Step One of the Bridgetown Initiative also calls upon the G-20 developed countries to agree upon and institute a Debt Service Suspension Initiative that includes all Multilateral Development Bank (MDB) loans to the poorest countries, as well as all COVID-19 related loans to the middle-income countries.

And so, Step One of the Bridgetown Initiative is designed to deal with the current emergency debt crisis. But as Prime Minister Mottley explained in her speech to the UN General Assembly, the multifaceted crisis that is facing the world today goes way beyond the COVID-19 induced debt crisis and is in fact systemic and structural in nature, and therefore requires some significant re-thinking and massive new investment to solve it!

Prime Minister Mottley used the concept of “global public goods” to elucidate the profound developmental needs of the world community in general, and of developing countries in particular. There must be a commitment to establish a Global Public Commons if we are not to unleash major challenges on all countries and the global population. This is how she outlined it in her speech to the UN General Assembly:-

“We believe, today, that the most appropriate place to deal with (and fund) “global public goods” is, in fact, the World Bank Group.…and that…multinational companies that have contributed to the global public risks or benefit from the solutions for global public goods (must also play a role) in…. funding the needs of countries –

Whether it is in the issue of climate – stability, resilience and adaptation; whether it is for the protection of biodiversity both on land and in our waters; whether it is for the protection of public health against the next pandemic; or the provision of education for each of our citizens (because to remain on this earth without the benefit of education is to be sentenced to life imprisonment from a young age); or access to electricity - as 600 million people in Africa do without it; or, the equivalent to the right to knowledge and prosperity in our age - access to broadband; and…..believe it or not, the right to a bank account.

because countries across the world are being denied the right to access correspondent banking, thereby leaving their citizens and their economies to function as financial pariahs in a world that is supposed to be globally interdependent for the movement of capital. My friends, the provision of that Fund to promote public goods at a global level is critical if we are to make a difference going forward, and to achieve the peace, the love and the prosperity to which I referred.”

Furthermore, the Barbadian Prime Minister made it abundantly clear that the Bridgetown Initiative makes a strong conceptual linkage between the notion of “Global Public Goods” and the United Nations’ “Sustainable Development Goals” (SDGs) that are supposed to be realized by the year 2030. This is how she put it:-

“We want to thank those countries that have come together to help us continue financing of the Sustainable Development Goals. And we link those goals to the global public goods. Why? Because they are, fundamentally, the right to development.

They are, fundamentally, the right to give each person the ability to live a good life. And we cannot be lost in the Ukraine conflict, and lost in the climate crisis, and lost in the pandemic, and forget, fundamentally, what our mission is. I commend those who continue to remember that.”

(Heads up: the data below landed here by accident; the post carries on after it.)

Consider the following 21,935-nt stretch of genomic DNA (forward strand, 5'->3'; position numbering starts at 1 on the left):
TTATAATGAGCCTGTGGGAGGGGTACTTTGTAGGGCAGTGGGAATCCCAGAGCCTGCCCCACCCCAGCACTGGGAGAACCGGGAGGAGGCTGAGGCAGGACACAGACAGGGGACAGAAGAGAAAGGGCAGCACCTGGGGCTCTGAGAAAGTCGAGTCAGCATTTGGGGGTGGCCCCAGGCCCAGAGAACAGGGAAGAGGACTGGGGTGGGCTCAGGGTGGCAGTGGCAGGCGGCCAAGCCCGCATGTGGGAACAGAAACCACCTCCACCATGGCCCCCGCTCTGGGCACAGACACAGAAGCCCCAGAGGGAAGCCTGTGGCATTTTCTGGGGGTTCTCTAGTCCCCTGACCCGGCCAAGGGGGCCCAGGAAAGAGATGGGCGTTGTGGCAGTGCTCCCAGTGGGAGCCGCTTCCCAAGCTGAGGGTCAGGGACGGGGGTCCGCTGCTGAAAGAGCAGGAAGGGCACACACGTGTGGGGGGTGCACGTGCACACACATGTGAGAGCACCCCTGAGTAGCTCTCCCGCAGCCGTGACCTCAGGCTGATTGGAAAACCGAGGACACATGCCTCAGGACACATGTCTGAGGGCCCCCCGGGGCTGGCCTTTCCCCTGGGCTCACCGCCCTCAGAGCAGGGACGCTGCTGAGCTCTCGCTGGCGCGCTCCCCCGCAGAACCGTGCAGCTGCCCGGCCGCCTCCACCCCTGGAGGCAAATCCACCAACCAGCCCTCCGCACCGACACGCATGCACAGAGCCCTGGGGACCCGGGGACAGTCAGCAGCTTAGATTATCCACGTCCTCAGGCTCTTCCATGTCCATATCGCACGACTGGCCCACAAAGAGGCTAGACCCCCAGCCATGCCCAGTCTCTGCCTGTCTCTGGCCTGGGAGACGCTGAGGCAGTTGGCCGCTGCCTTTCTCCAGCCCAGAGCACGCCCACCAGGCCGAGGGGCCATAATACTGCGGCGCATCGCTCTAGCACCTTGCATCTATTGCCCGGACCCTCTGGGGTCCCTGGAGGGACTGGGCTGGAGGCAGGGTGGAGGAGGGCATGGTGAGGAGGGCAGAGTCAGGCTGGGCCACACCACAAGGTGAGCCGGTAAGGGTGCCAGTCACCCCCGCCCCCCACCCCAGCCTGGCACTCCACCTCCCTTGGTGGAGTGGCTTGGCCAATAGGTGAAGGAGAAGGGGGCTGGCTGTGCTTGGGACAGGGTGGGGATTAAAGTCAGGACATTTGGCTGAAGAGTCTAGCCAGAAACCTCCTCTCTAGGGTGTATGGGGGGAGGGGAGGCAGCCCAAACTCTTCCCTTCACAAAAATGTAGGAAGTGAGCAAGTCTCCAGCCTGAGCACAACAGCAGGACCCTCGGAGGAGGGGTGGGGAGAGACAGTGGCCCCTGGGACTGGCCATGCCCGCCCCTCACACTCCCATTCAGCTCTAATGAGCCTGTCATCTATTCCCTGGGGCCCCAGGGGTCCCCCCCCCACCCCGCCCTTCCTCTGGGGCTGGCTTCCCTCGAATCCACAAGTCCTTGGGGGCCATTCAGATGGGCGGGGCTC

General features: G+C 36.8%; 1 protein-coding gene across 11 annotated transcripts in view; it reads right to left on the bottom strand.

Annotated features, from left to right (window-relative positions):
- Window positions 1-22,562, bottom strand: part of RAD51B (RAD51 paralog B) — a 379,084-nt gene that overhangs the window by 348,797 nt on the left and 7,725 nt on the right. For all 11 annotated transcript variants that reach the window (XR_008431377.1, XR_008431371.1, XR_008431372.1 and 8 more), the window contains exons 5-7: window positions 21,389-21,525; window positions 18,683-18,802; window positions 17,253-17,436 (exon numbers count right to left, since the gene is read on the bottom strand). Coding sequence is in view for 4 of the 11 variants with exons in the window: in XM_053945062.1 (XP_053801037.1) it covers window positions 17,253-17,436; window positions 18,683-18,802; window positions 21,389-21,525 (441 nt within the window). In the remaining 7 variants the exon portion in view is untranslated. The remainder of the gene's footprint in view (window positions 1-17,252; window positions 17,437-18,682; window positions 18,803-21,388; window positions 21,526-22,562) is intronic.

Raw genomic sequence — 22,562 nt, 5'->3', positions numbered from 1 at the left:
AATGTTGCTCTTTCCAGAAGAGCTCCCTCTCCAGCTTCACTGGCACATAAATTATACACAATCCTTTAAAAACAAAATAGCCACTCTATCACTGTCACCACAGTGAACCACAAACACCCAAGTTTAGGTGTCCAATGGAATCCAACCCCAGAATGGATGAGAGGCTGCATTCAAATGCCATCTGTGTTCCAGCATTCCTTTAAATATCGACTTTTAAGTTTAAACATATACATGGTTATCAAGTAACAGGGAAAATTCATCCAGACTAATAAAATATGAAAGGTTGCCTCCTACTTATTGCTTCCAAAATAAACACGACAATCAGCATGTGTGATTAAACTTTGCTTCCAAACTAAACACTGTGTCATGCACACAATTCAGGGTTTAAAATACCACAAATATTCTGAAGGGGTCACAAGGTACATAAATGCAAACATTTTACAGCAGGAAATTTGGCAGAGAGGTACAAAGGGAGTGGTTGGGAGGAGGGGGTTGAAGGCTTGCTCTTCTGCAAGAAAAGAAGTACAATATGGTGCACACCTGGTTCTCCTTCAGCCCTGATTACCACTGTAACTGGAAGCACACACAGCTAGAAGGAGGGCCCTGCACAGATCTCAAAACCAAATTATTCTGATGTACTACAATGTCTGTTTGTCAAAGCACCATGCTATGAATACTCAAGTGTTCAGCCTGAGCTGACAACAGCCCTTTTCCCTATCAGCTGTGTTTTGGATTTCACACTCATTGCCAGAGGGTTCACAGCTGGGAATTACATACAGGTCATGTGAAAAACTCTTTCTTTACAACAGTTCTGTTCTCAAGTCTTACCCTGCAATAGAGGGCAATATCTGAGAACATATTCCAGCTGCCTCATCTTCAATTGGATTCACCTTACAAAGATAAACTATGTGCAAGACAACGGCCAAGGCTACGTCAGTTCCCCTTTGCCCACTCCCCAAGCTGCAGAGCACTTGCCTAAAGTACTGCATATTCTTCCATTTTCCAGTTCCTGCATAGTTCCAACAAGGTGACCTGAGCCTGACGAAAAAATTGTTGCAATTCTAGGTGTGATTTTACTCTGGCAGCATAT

It is against this background therefore that Step Two of the Bridgetown Initiative demands as follows:-

“Multilateral Development Bank shareholders must implement the recommendations of the independent G-20 Capital Adequacy Frameworks Review, and the World Bank and other Multilateral Development Banks must use remaining headroom, increased risk appetite, new guarantees, and the holding of SDRs to expand lending to governments by US$1 Trillion. Furthermore, new concessional lending should prioritize attaining the Sustainable Development Goals (SDGs) everywhere and the building of climate resilience in climate-vulnerable countries.”

Thus, the Bridgetown Initiative is demanding recognition of the fact that the Bretton Woods institutions and the Multilateral Development Banks are no longer existing in the world of 1945 or contending with the development challenges that were relevant to that era, and that they must now come into the 21st century and adjust their sights to dealing with the massive existential and developmental challenges that are currently facing the close to 200 nations that now exist in the world, and on the massively increased scale that is now required! Indeed, Prime Minister Mottley dealt with a very critical component of the new modus operandi that is required when she declared:-

“But I ask for us to reach a global compact: namely, that financing for development cannot be short-term financing, and that it needs to be at least 30-year money. The world recognized that when it allowed Britain to be able to participate in the refinancing of its World War 1 bonds, which were only paid off eight years ago, 100 years after World War 1 started. Or when it allowed Germany to cap its debt service at the equivalent of 3% of its exports, conscious that the cataclysmic experience of war would not have allowed Germany to finance reconstruction while repaying debts incurred for war.

My friends, we are no different today! We have incurred debts for COVID. We have incurred debts for climate. And we have incurred debts, now, in order to fight this difficult moment with the inflationary crisis and with the absence of certainty of supply of goods. Why, therefore, must the developing world now seek to find money within 7 to 10 years when others had the benefit of longer tenures to repay their money?”